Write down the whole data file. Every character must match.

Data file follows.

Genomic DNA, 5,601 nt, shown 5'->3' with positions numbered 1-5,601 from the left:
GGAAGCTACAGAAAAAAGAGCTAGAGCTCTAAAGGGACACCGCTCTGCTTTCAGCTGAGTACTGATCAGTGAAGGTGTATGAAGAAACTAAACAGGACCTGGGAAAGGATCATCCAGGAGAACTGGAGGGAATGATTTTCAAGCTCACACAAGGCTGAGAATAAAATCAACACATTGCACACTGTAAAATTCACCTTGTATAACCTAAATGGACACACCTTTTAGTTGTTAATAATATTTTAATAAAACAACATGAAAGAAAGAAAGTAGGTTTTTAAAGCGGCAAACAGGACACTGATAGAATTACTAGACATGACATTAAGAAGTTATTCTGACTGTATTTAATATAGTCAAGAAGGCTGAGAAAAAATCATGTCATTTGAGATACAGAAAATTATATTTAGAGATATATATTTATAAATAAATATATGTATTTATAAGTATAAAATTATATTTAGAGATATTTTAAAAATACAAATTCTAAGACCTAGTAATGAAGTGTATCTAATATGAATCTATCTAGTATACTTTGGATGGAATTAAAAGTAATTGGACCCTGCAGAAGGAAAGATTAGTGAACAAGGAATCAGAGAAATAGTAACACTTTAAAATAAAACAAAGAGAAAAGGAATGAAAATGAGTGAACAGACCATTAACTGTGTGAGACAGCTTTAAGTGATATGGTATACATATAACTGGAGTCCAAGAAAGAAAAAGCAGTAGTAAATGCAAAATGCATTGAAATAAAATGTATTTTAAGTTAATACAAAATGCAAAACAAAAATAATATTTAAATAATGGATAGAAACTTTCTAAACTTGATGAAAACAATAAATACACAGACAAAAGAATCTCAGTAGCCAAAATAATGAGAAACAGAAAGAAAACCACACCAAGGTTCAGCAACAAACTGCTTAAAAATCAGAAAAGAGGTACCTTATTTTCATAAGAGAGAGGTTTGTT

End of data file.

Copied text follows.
Genomic DNA, 5,601 nt, shown 5'->3' with positions numbered 1-5,601 from the left:
GGAAGCTACAGAAAAAAGAGCTAGAGCTCTAAAGGGACACCGCTCTGCTTTCAGCTGAGTACTGATCAGTGAAGGTGTATGAAGAAACTAAACAGGACCTGGGAAAGGATCATCCAGGAGAACTGGAGGGAATGATTTTCAAGCTCACACAAGGCTGAGAATAAAATCAACACATTGCACACTGTAAAATTCACCTTGTATAACCTAAATGGACACACCTTTTAGTTGTTAATAATATTTTAATAAAACAACATGAAAGAAAGAAAGTAGGTTTTTAAAGCGGCAAACAGGACACTGATAGAATTACTAGACATGACATTAAGAAGTTATTCTGACTGTATTTAATATAGTCAAGAAGGCTGAGAAAAAATCATGTCATTTGAGATACAGAAAATTATATTTAGAGATATATATTTATAAATAAATATATGTATTTATAAGTATAAAATTATATTTAGAGATATTTTAAAAATACAAATTCTAAGACCTAGTAATGAAGTGTATCTAATATGAATCTATCTAGTATACTTTGGATGGAATTAAAAGTAATTGGACCCTGCAGAAGGAAAGATTAGTGAACAAGGAATCAGAGAAATAGTAACACTTTAAAATAAAACAAAGAGAAAAGGAATGAAAATGAGTGAACAGACCATTAACTGTGTGAGACAGCTTTAAGTGATATGGTATACATATAACTGGAGTCCAAGAAAGAAAAAGCAGTAGTAAATGCAAAATGCATTGAAATAAAATGTATTTTAAGTTAATACAAAATGCAAAACAAAAATAATATTTAAATAATGGATAGAAACTTTCTAAACTTGATGAAAACAATAAATACACAGACAAAAGAATCTCAGTAGCCAAAATAATGAGAAACAGAAAGAAAACCACACCAAGGTTCAGCAACAAACTGCTTAAAAATCAGAAAAGAGGTACCTTATTTTCATAAGAGAGAGGTTTGTT